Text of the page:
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The Americas TB Coalition will begin its work of demanding accountability from countries, so that they comply with the Political Declaration. Doubt remains as to whether Peru, whose president attended the meeting, will assume the regional leadership on this progress.
By: Francisco Olivares Antezana
It was no surprise that the plenary segment of the UN High-Level Meeting on tuberculosis (TB) approved the Political Declaration by acclamation. But that member countries comply with commitments undertaken could definitely be a surprise, as only in terms of investment, 13 billion dollars are necessary annually until 2022 to make progress in the eradication of this pandemic.
For Latin America and the Caribbean it was a milestone that the President of Peru, Martín Vizcarra, was the only one in the Region to address the Assembly, which caused concerns as to whether this country would be able to lead the efforts so that the continent manages to comply with self-imposed goals established in the Political Declaration.
“Peru hopes this meeting will allow us to establish sustainable cooperation and complementarity links to fight against tuberculosis worldwide, which will in turn enable synergies vis-à-vis this problem. Additionally, I would like to express Peru’s support to the political declaration we are adopting. Now our challenge is to identify all people affected by tuberculosis and ensure appropriate and effective care for them,” said Vizcarra in New York.
Carlos Rojas, a well-known TB activist in Peru, talked to Corresponsales clave (Key correspondents) from Trujillo. For him, it is a historical milestone that a president of his country has recognized, for the first time ever, in an international forum, the impact of this disease. According to the Pan American Health Organization (PAHO), Peru, with 37,000 people with TB, is the nation with the highest number of cases in the region, after Brazil, and the first with more multi-drug resistant tuberculosis cases (3,500 people).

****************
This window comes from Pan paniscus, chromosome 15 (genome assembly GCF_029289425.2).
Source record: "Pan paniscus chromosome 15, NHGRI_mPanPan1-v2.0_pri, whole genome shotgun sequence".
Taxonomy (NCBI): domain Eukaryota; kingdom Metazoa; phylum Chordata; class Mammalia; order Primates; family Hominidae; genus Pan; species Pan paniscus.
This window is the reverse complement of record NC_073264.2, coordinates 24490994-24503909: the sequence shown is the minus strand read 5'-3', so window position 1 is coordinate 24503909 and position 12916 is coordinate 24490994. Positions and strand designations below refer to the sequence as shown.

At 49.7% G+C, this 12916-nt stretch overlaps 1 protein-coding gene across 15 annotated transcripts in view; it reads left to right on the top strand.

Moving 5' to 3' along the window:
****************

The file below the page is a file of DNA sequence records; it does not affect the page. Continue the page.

However, he criticized that Vizcarra’s speech was self-indulgent and focused on progress that has only been achieved because of pressure from civil society. He thinks that now the president’s words must transform into concrete actions. For example, he cited the more than 150 people who have been awaiting lung surgery since 2015 to solve TB sequelae, of which only 9 have received surgery.
Corresponsales clave: Given that Vizcarra was the only president who participated in the plenary segment of the High-Level Meeting, what are the chances that Peru may lead its regional peers to comply with the Political Declaration?
Carlos Rojas: First, I deplore that the president of Peru was the only one to attend the meeting. The fact that presidents of high-burden countries like Brazil, Bolivia, Colombia and others have not attend represents a setback in the continent’s response. Second, it is an opportunity for Peru to lead the process–if on the right track–as a role model and be able to articulate Latin American efforts in the response to TB. I think some progress has been made, but they are still insufficient. We need to move faster, with more investment and a human rights-based approach.
From the United States, Alberto Colorado, from the Americas TB Coalition, also gave a positive valuation to Vizcarra’s participation in the United Nations. He believed that, indeed, these are forums in which countries seize the moment to tell others what they do well and that, for the same reason, the speech lacked emphasis on human rights and civil society participation. He added that, since Peru was the only Latin American state to raise the TB flag in the High-Level Meeting, it now has the opportunity to exercise regional leadership on the matter.
Regarding the follow-up of the political declaration’s contents, Colorado announced that TB Coalition members will soon meet to assess what has happened and plan the actions to be taken. A strategy, he said, is that acTBists ask their presidents to sign a shorter version of the declaration. “Civil society will fight for accountability, financing and civil society participation in the response to TB,” the leader emphasized.
With respect to the impact civil society delegations had at the United Nations Headquarters in New York, he stated that, at the end of the first plenary segment of the session, leaders put on masks with the message “zero stigma,” as a way of protesting not only against the stigma still suffered by people with TB and healthcare providers, but also against the political stigma towards the response to this disease on the part of countries.
For this Mexican leader, who is a United States resident, this second stigma–linked to poverty–makes countries contribute to the invisibility of this pandemic that is responsible for the largest number of deaths on the planet.
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